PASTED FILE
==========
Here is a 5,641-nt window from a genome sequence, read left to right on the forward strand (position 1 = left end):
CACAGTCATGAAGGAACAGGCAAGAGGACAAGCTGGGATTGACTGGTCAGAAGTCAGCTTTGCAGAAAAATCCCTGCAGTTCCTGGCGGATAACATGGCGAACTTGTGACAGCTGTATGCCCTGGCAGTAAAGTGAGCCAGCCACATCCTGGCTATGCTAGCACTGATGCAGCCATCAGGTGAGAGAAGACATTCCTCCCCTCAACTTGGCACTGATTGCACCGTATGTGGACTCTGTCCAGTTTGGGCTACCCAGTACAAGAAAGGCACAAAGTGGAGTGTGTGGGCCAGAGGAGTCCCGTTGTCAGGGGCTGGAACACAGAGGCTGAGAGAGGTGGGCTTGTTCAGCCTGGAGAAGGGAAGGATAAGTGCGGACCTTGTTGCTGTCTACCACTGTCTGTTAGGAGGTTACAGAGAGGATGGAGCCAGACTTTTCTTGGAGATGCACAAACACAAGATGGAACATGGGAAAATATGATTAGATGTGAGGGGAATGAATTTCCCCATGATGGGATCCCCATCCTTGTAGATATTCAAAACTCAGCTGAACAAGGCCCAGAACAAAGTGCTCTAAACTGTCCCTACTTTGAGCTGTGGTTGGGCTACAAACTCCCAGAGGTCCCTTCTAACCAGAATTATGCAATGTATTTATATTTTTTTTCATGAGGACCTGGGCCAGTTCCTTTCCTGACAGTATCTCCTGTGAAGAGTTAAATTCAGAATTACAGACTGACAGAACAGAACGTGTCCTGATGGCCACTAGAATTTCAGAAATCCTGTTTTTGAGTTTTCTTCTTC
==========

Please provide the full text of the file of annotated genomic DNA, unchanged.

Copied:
Here is a 5,641-nt window from a genome sequence, read left to right on the forward strand (position 1 = left end):
CACAGTCATGAAGGAACAGGCAAGAGGACAAGCTGGGATTGACTGGTCAGAAGTCAGCTTTGCAGAAAAATCCCTGCAGTTCCTGGCGGATAACATGGCGAACTTGTGACAGCTGTATGCCCTGGCAGTAAAGTGAGCCAGCCACATCCTGGCTATGCTAGCACTGATGCAGCCATCAGGTGAGAGAAGACATTCCTCCCCTCAACTTGGCACTGATTGCACCGTATGTGGACTCTGTCCAGTTTGGGCTACCCAGTACAAGAAAGGCACAAAGTGGAGTGTGTGGGCCAGAGGAGTCCCGTTGTCAGGGGCTGGAACACAGAGGCTGAGAGAGGTGGGCTTGTTCAGCCTGGAGAAGGGAAGGATAAGTGCGGACCTTGTTGCTGTCTACCACTGTCTGTTAGGAGGTTACAGAGAGGATGGAGCCAGACTTTTCTTGGAGATGCACAAACACAAGATGGAACATGGGAAAATATGATTAGATGTGAGGGGAATGAATTTCCCCATGATGGGATCCCCATCCTTGTAGATATTCAAAACTCAGCTGAACAAGGCCCAGAACAAAGTGCTCTAAACTGTCCCTACTTTGAGCTGTGGTTGGGCTACAAACTCCCAGAGGTCCCTTCTAACCAGAATTATGCAATGTATTTATATTTTTTTTCATGAGGACCTGGGCCAGTTCCTTTCCTGACAGTATCTCCTGTGAAGAGTTAAATTCAGAATTACAGACTGACAGAACAGAACGTGTCCTGATGGCCACTAGAATTTCAGAAATCCTGTTTTTGAGTTTTCTTCTTC